Australia's Silicon Quantum Computing has chained together 10 quantum dots to create a quantum integrated circuit (IC) able to simulate molecular behaviour.
As proof of the operation of its quantum IC, the organisation used it as an analogue quantum processor, simulating "the structure and energy states of the organic compound polyacetylene", UNSW explained.
SQC built the processor using a scanning tunneling microscope to precisely place multiple atomic components within a single device at its facility in Sydney.
Among the technological feats SQC says it achieved are the ability to create small enough dots of uniformly sized atoms, allowing their energy levels to align which lets electrons pass easily through them.
SQC was also able to tune the energy level for each dot individually, and collectively, which the company says controls the passage of quantum information.
Distances between the dots had to be controlled with sub-nanometre preceision to keep them close enough yet remaining independent for quantum coherent transport of electrons across chain of atoms.
Founder of SQC, Michelle Simmons - who is also director of the Center of Excellence for Quantum Computation and Communication Technology at UNSW - said the IC is a breakthrough that will allow the construction of quantum models for a new range of materials and pharmaceuticals and more.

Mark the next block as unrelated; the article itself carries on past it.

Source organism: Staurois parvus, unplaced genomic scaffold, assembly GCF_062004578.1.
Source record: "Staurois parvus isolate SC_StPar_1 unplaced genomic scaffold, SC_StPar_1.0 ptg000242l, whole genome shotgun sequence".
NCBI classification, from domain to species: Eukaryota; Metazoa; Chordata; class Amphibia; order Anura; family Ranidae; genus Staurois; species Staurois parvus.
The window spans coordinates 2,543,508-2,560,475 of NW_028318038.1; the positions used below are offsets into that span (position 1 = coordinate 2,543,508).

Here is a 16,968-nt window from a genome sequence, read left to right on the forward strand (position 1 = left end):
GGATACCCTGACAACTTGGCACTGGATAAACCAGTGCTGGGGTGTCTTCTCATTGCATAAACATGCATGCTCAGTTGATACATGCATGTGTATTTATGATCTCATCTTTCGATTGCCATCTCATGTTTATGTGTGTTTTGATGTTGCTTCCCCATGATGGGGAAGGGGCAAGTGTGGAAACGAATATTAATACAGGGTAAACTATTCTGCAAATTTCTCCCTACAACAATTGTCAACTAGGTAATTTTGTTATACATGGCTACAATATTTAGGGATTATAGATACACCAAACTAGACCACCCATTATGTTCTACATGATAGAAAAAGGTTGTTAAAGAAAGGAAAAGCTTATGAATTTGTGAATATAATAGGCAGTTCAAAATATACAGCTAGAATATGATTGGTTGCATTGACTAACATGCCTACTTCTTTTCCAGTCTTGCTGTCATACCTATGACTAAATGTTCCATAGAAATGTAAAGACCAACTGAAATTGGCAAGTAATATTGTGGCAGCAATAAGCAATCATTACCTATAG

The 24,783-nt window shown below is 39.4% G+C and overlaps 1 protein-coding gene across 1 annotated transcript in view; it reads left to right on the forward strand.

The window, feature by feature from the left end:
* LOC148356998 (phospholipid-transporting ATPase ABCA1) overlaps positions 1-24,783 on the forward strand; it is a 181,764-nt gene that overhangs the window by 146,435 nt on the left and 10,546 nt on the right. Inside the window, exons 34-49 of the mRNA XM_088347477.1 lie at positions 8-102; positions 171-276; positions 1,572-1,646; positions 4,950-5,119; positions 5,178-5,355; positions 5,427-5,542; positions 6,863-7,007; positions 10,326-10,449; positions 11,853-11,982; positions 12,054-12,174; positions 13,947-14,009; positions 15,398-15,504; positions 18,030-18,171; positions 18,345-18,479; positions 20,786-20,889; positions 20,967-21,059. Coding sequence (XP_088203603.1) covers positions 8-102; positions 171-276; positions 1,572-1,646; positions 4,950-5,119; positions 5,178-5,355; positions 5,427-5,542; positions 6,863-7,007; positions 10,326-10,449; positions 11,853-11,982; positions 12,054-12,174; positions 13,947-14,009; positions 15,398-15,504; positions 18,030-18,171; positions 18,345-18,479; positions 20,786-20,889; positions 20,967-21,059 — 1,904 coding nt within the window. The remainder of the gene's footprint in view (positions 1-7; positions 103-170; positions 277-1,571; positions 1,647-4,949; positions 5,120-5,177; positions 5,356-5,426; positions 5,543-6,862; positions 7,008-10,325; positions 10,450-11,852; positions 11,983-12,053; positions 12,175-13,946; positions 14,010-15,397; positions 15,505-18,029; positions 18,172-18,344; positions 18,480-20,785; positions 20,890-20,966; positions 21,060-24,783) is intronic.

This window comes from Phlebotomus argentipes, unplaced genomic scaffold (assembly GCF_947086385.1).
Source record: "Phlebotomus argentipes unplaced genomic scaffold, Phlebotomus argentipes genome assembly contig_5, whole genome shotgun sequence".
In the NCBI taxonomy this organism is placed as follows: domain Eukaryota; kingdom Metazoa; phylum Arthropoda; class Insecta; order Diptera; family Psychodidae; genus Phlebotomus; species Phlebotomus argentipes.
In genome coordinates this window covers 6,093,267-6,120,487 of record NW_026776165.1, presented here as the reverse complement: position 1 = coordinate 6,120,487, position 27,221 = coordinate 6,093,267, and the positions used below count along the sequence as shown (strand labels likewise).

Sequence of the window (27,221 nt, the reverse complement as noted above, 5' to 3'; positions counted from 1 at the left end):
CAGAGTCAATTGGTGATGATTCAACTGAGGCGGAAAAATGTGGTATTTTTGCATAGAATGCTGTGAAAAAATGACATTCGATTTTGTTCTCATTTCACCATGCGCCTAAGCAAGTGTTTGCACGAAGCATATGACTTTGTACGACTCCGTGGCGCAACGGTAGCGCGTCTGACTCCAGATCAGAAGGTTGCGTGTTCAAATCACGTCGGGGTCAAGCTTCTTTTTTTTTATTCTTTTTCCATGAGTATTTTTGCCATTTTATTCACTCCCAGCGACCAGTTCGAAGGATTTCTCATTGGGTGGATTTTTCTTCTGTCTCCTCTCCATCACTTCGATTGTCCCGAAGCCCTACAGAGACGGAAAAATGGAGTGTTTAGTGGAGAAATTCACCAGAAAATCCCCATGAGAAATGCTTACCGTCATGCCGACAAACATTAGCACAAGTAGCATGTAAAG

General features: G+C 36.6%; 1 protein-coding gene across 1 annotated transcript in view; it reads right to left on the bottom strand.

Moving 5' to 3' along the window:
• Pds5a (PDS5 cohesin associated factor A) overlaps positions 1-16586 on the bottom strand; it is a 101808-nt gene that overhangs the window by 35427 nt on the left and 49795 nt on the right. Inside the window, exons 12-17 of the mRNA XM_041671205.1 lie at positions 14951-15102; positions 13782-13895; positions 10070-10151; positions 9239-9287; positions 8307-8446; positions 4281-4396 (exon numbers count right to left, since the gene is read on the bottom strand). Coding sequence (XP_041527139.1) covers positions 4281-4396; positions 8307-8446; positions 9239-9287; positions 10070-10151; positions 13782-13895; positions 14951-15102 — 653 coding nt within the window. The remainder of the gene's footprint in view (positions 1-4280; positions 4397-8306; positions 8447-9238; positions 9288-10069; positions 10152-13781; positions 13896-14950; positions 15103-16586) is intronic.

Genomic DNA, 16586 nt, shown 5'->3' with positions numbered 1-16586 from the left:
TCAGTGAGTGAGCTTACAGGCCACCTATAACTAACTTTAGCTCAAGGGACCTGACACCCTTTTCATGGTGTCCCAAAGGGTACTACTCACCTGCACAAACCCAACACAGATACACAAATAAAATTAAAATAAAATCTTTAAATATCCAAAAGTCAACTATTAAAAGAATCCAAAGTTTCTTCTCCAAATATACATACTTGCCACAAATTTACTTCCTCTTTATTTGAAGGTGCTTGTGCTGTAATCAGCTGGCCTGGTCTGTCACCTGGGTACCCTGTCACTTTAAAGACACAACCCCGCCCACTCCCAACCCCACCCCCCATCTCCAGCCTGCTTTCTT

The quantum processor SQC built was used to accurately model the quantum states of an organic polyacetylene molecule.
Simmons said that classical computers of today strugge to simulate even small molecules, due to the large number of possible interactions between atoms.
"We have created a superbly precise manufacturing technology that is opening the door to a whole new world," Simmons said.
"It is a huge step towards building a commercial quantum computer."
SQC said work on the processor had started in 2012, and the IC was realised less than a decade after.
Simmons and SQC were inspired by a challenge laid down by theoretical physicist Richard Feynman in 1959, which asserted that if researchers wanted to understand how nature works, they had to be able to control matter at the same length scale as atoms.